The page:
Introducing The Next Generation Of Leaders And Thinkers

An Interview With Poet of the Week Trista Mateer

Tumblr, like a lot of social media sites, has offered young creatives a place to gain a following and blossom. Poets are no exception to this rule. The moment I came across her poems I felt joy, she is someone who says the words I am not brave enough to say to myself. When it comes to relationships, young girls can often feel small and be quiet but Trista speaks for us in her works. Here is my conversation with her.

1. Tell us about yourself and why you are beautiful.

My name is Trista Mateer. I’m a full-time poet and writer currently living in Austin, TX although I bounce around a lot. I won the Goodreads Choice Award for poetry in 2015 with my book The Dogs I Have Kissed and am almost always working on my next manuscript or crying in an airport or writing something about crying in an airport. And to be frank, I’m not all that concerned with the concept of beauty. Maybe it’s not important when it comes to my career as a writer. Maybe I just don’t want to think about it because I woke up ten minutes ago and we’re conducting this interview in my pajamas. Beauty has its time and place but it’s not something I always have to be.

2. Why and what specifically do you write?

I write because I have to. I write because it pays the bills and because I need to eat and because I feel wrong when I’m not putting words on paper. Mostly these days I’m known for my confessional-style free-verse poetry, or to put it bluntly, “dragging my exes on the internet”. Someone compared me to Taylor Swift in that way once and I don’t know if they were right, but if I deny it, it looks like I’m protesting too much. I also cover topics like sexuality and familial relationships and mental health but the popular stuff is definitely the relationship tell-all type.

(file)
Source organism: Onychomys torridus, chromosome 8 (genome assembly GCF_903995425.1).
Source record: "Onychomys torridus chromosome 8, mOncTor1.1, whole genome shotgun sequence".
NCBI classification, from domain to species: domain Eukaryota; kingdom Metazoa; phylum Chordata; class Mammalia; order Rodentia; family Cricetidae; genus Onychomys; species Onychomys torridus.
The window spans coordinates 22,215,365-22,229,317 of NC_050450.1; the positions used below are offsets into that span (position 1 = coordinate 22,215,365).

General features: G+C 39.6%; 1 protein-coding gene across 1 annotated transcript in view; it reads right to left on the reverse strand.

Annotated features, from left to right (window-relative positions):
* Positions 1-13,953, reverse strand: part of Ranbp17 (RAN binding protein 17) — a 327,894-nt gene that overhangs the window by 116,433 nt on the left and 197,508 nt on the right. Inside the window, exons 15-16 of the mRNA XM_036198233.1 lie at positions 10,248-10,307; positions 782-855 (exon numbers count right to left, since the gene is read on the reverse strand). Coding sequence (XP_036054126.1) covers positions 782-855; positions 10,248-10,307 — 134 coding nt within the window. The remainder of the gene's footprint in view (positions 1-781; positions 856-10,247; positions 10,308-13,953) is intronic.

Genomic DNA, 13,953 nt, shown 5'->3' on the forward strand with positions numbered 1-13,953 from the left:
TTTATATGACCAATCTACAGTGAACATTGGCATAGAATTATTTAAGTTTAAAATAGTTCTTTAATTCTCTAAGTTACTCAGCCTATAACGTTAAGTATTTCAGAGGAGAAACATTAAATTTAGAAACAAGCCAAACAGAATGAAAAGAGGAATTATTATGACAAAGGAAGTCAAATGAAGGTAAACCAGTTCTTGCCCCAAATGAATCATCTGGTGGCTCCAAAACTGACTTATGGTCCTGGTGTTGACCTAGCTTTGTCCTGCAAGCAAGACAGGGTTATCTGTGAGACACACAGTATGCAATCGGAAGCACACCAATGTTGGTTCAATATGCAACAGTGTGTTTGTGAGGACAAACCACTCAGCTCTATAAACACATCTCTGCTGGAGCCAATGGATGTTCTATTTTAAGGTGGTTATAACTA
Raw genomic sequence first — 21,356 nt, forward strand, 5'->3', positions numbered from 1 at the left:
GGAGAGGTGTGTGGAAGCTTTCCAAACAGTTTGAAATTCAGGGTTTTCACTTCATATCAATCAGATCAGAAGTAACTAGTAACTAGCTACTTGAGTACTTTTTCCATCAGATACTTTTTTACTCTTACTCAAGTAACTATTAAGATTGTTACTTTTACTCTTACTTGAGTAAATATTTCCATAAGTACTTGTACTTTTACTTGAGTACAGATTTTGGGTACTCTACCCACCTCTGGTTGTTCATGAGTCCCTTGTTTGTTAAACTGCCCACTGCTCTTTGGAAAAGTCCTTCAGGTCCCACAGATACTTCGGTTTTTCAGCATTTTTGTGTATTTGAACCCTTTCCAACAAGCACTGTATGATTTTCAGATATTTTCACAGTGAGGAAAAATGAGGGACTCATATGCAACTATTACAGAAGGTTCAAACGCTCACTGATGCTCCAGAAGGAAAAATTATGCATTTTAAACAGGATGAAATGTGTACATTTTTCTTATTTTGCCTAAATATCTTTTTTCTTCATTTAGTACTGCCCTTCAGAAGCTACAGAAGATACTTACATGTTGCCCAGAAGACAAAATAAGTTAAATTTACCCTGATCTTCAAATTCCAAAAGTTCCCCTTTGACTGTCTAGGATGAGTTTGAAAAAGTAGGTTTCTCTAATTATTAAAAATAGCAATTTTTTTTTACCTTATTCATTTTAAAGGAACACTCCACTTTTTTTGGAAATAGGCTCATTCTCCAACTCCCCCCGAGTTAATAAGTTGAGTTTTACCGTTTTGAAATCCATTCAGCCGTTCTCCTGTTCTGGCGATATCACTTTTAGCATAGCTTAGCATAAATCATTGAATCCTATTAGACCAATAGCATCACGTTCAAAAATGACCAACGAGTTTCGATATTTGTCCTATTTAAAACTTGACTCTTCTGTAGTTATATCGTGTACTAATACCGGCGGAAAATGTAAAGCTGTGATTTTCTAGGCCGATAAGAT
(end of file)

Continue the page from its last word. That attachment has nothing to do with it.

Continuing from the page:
3. Do you have any published works? 

I’ve currently published four full-length collections and one smaller poetry chapbook. The most notable is probably the most recent one, Before the First Kiss, put out by Words Dance Publishing a couple months ago. I had sort of dated another poet and things fell apart a bit, but we’d both been writing the whole time. That’s what poets do, you know? So we had this sort of catalog of poetry correspondence. Almost like conversational love letters. We edited it and in the middle of the fallout, decided to publish it. It’s exceptionally honest and it was really hard to put together.

There’s also Honeybee, which is a collection of poems about letting go, The Dogs I Have Kissed, which is about a fear of intimacy and kissing the wrong people and sometimes just being the wrong person, Small Ghost, which is a brief narrative about depression and anxiety told from the perspective of a ghost, and [redacted] which was a collection of poetry and fragments and iPhone notes and blackout poems all written and compiled during the month of April 2016 during National Poetry Month’s poem-a-day challenge. It’s a little different from my previous works and covers more topics. I usually stick to trying to tell some kind of overarching story throughout the collection but here I took a step away from that.

4. Any advice for young authors?

Write whatever you need to write. Write for yourself. Switch up your style. Read everything you can get your hands on.

5. Why and how has Tumblr helped you as a poet?

I had a voice and Tumblr allowed me a platform. It was the first place I tried sharing my work and it’s still the place I share most of my new pieces first. I started out completely unknown and have been able to build a brand and a wonderful, reliable audience because of Tumblr. I know other poets have found success with other social media like Instagram or Twitter but that’s just not where it happened for me.

6. So what’s next?
I have a new chapbook (a very short collection of poetry put together by hand) coming out around the middle of January. It’s called Instead of Writing Our Breakup Poem and it’s in my usual aggressively-honest confessional style, detailing all the things I have done to avoid closing the book on a relationship. Once you write the breakup poem, it’s really over. It took about a year or so for me to be okay with that and these poems were all written during that period where I was shamelessly putting it off. It’s a limited print. There will only ever be 250 sold. Each one will be numbered and signed, and you can grab one at

You can connect with Trista on Instagram, Twitter and Tumblr @tristamateer.

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